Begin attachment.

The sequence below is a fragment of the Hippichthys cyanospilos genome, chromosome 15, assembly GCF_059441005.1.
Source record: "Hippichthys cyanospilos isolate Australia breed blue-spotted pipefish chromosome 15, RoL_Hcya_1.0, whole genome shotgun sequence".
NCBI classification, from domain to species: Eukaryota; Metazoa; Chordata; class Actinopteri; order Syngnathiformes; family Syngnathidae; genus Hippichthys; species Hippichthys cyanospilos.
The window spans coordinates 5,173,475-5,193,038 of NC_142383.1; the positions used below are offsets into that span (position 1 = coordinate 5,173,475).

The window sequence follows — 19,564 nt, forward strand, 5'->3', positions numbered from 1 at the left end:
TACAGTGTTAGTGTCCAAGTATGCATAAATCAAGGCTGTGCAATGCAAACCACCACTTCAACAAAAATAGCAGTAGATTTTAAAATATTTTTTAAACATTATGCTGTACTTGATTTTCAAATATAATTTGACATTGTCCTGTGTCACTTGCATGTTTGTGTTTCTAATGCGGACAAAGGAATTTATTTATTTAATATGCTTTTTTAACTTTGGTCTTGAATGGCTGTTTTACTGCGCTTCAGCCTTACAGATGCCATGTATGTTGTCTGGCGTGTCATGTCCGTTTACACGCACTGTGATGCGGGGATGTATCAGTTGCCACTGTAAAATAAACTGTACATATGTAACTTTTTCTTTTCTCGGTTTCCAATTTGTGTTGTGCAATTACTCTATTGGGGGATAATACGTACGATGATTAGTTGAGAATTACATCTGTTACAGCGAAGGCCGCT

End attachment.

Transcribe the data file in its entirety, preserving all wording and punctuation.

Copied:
The sequence below is a fragment of the Hippichthys cyanospilos genome, chromosome 15, assembly GCF_059441005.1.
Source record: "Hippichthys cyanospilos isolate Australia breed blue-spotted pipefish chromosome 15, RoL_Hcya_1.0, whole genome shotgun sequence".
NCBI classification, from domain to species: Eukaryota; Metazoa; Chordata; class Actinopteri; order Syngnathiformes; family Syngnathidae; genus Hippichthys; species Hippichthys cyanospilos.
The window spans coordinates 5,173,475-5,193,038 of NC_142383.1; the positions used below are offsets into that span (position 1 = coordinate 5,173,475).

The window sequence follows — 19,564 nt, forward strand, 5'->3', positions numbered from 1 at the left end:
TACAGTGTTAGTGTCCAAGTATGCATAAATCAAGGCTGTGCAATGCAAACCACCACTTCAACAAAAATAGCAGTAGATTTTAAAATATTTTTTAAACATTATGCTGTACTTGATTTTCAAATATAATTTGACATTGTCCTGTGTCACTTGCATGTTTGTGTTTCTAATGCGGACAAAGGAATTTATTTATTTAATATGCTTTTTTAACTTTGGTCTTGAATGGCTGTTTTACTGCGCTTCAGCCTTACAGATGCCATGTATGTTGTCTGGCGTGTCATGTCCGTTTACACGCACTGTGATGCGGGGATGTATCAGTTGCCACTGTAAAATAAACTGTACATATGTAACTTTTTCTTTTCTCGGTTTCCAATTTGTGTTGTGCAATTACTCTATTGGGGGATAATACGTACGATGATTAGTTGAGAATTACATCTGTTACAGCGAAGGCCGCT